Of course, not every partnership has produced positive results. Pakistan's President Musharraf made the decision early on to work with the United States but he has also taken great pains to placate supporters, sometimes resulting in promises of assistance that are heavy on rhetoric and light on substance. Others, whose original promises of support may have been genuine, have found the obstacles to tightening borders, tracking suspects or changing legislation to be insurmountable. In some cases, America's comprehensive security posture has proved too resource-intensive for many nations to mimic, even on a smaller scale.
To be sure, not all difficulties in counter-terrorism cooperation can be traced to our partners. In many cases, it has been the United States that has failed to foster long-term and cooperative partnerships. Most damaging has been the decline of U.S. moral authority, stemming first and foremost from the invasion and botched occupation of Iraq, but also from Abu Ghraib, Guantanamo, and the renditions of terror suspects. The war in Iraq has also eclipsed other aspects of the fight against terror, frustrating partners intent on turning U.S. attention to preventing the proliferation of WMD, halting the spread of radicalization and strengthening intelligence sharing.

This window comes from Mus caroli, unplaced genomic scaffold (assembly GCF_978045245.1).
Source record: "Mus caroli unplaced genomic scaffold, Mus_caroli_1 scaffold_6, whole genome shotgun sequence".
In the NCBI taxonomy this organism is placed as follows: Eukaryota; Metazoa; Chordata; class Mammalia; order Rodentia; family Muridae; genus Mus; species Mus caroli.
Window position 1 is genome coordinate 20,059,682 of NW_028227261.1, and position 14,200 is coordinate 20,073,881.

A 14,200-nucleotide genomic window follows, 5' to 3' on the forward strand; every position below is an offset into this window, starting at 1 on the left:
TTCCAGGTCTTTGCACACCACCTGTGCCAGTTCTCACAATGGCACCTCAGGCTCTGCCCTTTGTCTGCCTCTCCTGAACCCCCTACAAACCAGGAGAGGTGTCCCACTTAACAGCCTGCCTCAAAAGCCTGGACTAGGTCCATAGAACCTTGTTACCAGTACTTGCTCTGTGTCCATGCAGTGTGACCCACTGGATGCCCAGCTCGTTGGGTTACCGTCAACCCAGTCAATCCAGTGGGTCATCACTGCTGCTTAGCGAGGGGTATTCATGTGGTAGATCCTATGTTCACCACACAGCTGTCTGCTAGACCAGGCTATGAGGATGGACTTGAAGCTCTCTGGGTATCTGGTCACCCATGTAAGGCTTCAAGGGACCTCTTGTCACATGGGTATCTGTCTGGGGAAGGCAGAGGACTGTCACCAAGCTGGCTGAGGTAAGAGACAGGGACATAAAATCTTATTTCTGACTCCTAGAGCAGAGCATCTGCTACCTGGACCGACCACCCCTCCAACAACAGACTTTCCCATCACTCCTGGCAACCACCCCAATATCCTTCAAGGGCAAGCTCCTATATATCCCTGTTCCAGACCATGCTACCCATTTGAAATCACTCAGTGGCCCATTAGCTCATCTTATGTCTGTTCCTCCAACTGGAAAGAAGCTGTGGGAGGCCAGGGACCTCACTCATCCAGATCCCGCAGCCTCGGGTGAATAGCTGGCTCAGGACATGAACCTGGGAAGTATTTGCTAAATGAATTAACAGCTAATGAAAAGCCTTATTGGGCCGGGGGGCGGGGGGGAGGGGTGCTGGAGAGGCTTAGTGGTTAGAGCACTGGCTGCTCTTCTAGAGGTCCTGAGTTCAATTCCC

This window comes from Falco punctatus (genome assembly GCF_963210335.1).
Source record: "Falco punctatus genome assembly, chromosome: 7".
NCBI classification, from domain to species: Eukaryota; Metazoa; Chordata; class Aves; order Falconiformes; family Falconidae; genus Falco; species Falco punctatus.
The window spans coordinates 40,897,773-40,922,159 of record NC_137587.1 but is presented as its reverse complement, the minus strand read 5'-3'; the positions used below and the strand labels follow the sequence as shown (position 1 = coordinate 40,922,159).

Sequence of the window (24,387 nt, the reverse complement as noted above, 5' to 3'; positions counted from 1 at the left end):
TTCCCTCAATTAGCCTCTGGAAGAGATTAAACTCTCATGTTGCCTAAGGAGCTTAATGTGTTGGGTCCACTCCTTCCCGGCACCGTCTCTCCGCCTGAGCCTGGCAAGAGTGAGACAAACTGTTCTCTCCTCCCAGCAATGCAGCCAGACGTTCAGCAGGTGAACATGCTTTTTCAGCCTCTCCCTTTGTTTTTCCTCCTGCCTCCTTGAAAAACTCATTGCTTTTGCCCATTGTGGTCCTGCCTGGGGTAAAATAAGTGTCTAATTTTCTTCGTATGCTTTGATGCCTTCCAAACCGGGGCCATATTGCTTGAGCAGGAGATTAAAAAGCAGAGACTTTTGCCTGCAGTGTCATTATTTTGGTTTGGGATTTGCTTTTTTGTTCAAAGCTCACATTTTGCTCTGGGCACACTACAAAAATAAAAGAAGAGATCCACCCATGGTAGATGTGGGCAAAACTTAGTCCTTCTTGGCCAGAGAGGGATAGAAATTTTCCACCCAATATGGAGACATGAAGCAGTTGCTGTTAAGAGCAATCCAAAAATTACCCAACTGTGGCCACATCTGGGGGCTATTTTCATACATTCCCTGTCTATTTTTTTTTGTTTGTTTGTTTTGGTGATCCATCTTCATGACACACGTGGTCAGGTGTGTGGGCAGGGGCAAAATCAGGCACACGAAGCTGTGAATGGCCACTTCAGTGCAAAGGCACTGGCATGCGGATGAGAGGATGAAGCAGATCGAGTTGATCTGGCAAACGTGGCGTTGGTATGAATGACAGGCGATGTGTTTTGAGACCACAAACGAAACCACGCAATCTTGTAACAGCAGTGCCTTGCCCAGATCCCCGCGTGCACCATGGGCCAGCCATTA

U.S. partnerships with countries with poor human rights records has left the impression that America will partner with anyone in the name of short-term tactical gains. Its decision, for example, to negotiate the use of Uzbekistan's Karshi-Khanabad airbase to assist with the mission in Afghanistan was sharply criticized given that country's dismal human rights record. Furthermore, some allies have started to question the overarching value of standing arm and arm with the United States when its global image is so tattered. As a result, international cooperation is becoming more difficult, not less.
While there is no shortage of success stories in the international fight against terror, today the global coalition is plagued with mistrust and deep divisions over strategy, threatening its overall effectiveness. Assuming the war on terror will not end soon, the United States should take a number of steps to revitalize the coalition's mission and morale. Future success in the war on terror urgently depends on it.